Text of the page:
Naturally, the principal use of the bag also bears consideration. This ultimately leads to an understanding that there are really two different solutions, depending on whether your primary goal is business travel in urban locations, or leisure travel, exploring Europe (or wherever) on vacation (or whatever). I do plenty of both kinds, so use two types of bags; individual aspects of the two categories are addressed on the associated pages of this site, along with recommendations for both specific and multipurpose luggage solutions.
In both cases, however, you want a lightweight (not more than 1–2kg, 2–4 pounds) bag that's no larger than carry-on size (for most commercial aircraft, the rule-of-thumb is length + width + height = no more than 45 inches, about 114cm) with a non-rigid structure (which conforms better to both the bag's contents and the places you might stow it) and sturdy construction.
A helpful insight into luggage design can be had by considering the simple adaptation of a classic computer design adage shown at right [in the original, the second word is "fast"]. In other words, you can produce a bag that maximizes functionality/efficacy, or reliability, or low cost; in fact, you can perform well in any two of these categories, but not all three.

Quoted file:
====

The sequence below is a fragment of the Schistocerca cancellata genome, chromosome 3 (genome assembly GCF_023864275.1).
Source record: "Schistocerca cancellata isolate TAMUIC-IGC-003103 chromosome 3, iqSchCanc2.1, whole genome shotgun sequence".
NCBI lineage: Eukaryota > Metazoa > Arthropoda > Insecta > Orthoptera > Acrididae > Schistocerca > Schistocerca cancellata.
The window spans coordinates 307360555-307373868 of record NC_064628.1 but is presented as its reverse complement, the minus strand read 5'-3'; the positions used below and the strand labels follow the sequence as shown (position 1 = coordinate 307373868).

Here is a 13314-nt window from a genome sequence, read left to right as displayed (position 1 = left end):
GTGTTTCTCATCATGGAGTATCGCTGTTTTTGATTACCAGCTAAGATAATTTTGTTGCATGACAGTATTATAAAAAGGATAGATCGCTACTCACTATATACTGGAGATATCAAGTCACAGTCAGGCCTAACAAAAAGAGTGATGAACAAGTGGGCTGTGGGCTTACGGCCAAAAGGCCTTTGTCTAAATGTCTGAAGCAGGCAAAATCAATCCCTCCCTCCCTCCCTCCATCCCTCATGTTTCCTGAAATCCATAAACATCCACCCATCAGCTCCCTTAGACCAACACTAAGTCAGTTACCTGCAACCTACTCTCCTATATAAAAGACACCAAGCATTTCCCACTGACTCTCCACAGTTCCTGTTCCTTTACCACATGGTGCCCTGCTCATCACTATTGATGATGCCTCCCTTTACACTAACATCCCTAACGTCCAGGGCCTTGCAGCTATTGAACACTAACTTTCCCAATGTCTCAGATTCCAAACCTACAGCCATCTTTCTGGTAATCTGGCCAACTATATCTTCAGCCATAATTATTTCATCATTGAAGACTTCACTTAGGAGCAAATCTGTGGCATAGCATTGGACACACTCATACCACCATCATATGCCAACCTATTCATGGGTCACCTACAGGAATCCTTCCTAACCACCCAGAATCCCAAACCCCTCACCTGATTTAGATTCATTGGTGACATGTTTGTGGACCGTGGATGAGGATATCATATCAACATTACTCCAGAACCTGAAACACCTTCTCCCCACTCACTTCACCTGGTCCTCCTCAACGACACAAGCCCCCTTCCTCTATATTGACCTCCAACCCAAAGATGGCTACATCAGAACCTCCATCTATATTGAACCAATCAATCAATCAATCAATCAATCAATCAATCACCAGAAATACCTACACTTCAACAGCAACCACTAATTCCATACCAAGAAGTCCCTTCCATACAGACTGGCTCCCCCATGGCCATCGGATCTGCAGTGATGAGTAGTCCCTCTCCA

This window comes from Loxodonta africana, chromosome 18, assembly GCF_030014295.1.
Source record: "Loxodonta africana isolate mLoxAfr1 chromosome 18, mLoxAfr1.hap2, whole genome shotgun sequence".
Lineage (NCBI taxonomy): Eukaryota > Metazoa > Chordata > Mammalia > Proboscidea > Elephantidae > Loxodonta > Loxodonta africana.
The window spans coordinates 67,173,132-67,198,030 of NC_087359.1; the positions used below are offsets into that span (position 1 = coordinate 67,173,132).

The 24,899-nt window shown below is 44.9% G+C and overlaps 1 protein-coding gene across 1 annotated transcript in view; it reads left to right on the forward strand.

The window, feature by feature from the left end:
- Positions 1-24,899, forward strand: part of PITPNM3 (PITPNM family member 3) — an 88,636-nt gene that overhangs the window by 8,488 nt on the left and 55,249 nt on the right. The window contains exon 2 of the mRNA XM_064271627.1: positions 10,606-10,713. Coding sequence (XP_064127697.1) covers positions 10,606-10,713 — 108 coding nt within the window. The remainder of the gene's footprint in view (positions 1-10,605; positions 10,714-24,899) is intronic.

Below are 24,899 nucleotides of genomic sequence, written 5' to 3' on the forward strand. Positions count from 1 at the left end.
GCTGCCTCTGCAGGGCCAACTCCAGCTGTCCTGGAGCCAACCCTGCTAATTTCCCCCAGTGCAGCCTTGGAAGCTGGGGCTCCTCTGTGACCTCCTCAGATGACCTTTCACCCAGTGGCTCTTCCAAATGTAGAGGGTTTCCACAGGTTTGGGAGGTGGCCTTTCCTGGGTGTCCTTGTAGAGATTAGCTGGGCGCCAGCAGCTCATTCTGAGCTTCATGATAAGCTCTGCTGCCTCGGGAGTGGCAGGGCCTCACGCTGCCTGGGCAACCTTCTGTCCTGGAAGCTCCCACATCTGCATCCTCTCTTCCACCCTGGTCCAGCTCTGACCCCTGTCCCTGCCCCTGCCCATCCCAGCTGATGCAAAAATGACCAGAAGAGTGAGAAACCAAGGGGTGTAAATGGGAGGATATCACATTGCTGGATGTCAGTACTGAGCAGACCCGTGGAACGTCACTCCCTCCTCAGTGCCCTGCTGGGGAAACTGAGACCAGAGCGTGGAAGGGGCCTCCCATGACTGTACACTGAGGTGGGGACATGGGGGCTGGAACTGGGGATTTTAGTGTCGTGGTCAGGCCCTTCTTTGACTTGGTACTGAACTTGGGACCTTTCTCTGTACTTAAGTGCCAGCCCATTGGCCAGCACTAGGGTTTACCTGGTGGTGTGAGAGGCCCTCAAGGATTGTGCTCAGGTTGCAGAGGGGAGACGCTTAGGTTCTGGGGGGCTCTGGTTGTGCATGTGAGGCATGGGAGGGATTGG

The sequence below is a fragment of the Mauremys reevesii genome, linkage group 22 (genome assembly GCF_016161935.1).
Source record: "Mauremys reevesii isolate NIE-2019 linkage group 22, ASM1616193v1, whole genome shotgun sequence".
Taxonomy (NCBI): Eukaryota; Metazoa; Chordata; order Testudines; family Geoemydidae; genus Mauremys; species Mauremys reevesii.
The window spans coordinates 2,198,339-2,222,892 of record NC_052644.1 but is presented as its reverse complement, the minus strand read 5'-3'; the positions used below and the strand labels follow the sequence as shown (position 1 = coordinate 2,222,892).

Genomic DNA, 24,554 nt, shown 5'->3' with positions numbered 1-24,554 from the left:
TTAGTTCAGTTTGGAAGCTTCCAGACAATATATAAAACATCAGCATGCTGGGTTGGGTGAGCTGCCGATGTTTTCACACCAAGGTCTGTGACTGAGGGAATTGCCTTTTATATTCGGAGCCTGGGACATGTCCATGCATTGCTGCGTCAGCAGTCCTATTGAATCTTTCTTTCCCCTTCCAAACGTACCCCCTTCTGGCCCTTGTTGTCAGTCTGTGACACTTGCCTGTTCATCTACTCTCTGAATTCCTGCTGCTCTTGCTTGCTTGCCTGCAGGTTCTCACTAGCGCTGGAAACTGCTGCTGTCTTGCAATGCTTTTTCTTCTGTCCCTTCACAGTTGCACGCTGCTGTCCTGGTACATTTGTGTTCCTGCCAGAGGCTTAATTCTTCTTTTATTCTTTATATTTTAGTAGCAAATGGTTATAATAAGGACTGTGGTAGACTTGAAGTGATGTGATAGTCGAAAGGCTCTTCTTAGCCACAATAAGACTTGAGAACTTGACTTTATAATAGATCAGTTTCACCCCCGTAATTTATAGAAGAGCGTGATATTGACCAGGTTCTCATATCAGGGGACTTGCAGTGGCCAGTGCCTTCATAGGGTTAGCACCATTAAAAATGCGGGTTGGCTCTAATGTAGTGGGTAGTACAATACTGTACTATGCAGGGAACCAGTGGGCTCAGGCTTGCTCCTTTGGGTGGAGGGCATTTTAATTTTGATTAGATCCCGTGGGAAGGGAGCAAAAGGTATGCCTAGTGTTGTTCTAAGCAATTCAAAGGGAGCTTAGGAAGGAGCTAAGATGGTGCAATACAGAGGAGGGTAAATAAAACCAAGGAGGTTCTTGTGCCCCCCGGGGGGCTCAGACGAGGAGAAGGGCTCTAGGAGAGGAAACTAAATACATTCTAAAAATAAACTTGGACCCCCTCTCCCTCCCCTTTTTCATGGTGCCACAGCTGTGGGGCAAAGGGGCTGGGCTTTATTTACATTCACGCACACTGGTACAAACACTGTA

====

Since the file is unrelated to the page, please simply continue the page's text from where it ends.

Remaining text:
Fortunately (and unlike the case with computers), luggage can be a lifetime investment; a good bag doesn't become obsolete in five years. Consequently, the most intelligent designs will be those that focus on the first two elements, being both highly functional for their intended use, and able to last a lifetime. Such bags will not be the least expensive ones on the market, but they needn't be inordinately costly either, especially if purchased directly from the manufacturer instead of via a cost-multiplying network of distributors and local dealers. Should cost be the critical factor, however, the wise lightweight traveller (who rarely needs to check a bag) will choose good (i.e., functional/efficient) over durable as the second most important factor.